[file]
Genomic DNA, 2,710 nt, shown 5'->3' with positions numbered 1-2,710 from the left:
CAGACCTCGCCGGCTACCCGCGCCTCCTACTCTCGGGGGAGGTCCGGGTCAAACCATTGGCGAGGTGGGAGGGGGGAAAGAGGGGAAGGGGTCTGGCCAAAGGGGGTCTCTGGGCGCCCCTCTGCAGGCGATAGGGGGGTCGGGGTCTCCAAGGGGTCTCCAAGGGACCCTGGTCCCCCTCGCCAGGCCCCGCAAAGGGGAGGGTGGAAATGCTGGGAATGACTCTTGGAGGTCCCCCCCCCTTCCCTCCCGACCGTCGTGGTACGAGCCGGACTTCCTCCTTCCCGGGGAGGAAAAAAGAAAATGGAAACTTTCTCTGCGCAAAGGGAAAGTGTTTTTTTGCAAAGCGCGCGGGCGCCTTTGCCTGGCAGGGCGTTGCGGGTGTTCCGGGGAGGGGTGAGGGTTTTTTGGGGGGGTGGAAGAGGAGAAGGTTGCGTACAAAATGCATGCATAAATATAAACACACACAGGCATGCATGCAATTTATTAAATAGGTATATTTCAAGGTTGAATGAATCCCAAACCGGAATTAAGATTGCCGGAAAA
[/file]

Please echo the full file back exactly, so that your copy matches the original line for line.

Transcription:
Genomic DNA, 2,710 nt, shown 5'->3' with positions numbered 1-2,710 from the left:
CAGACCTCGCCGGCTACCCGCGCCTCCTACTCTCGGGGGAGGTCCGGGTCAAACCATTGGCGAGGTGGGAGGGGGGAAAGAGGGGAAGGGGTCTGGCCAAAGGGGGTCTCTGGGCGCCCCTCTGCAGGCGATAGGGGGGTCGGGGTCTCCAAGGGGTCTCCAAGGGACCCTGGTCCCCCTCGCCAGGCCCCGCAAAGGGGAGGGTGGAAATGCTGGGAATGACTCTTGGAGGTCCCCCCCCCTTCCCTCCCGACCGTCGTGGTACGAGCCGGACTTCCTCCTTCCCGGGGAGGAAAAAAGAAAATGGAAACTTTCTCTGCGCAAAGGGAAAGTGTTTTTTTGCAAAGCGCGCGGGCGCCTTTGCCTGGCAGGGCGTTGCGGGTGTTCCGGGGAGGGGTGAGGGTTTTTTGGGGGGGTGGAAGAGGAGAAGGTTGCGTACAAAATGCATGCATAAATATAAACACACACAGGCATGCATGCAATTTATTAAATAGGTATATTTCAAGGTTGAATGAATCCCAAACCGGAATTAAGATTGCCGGAAAA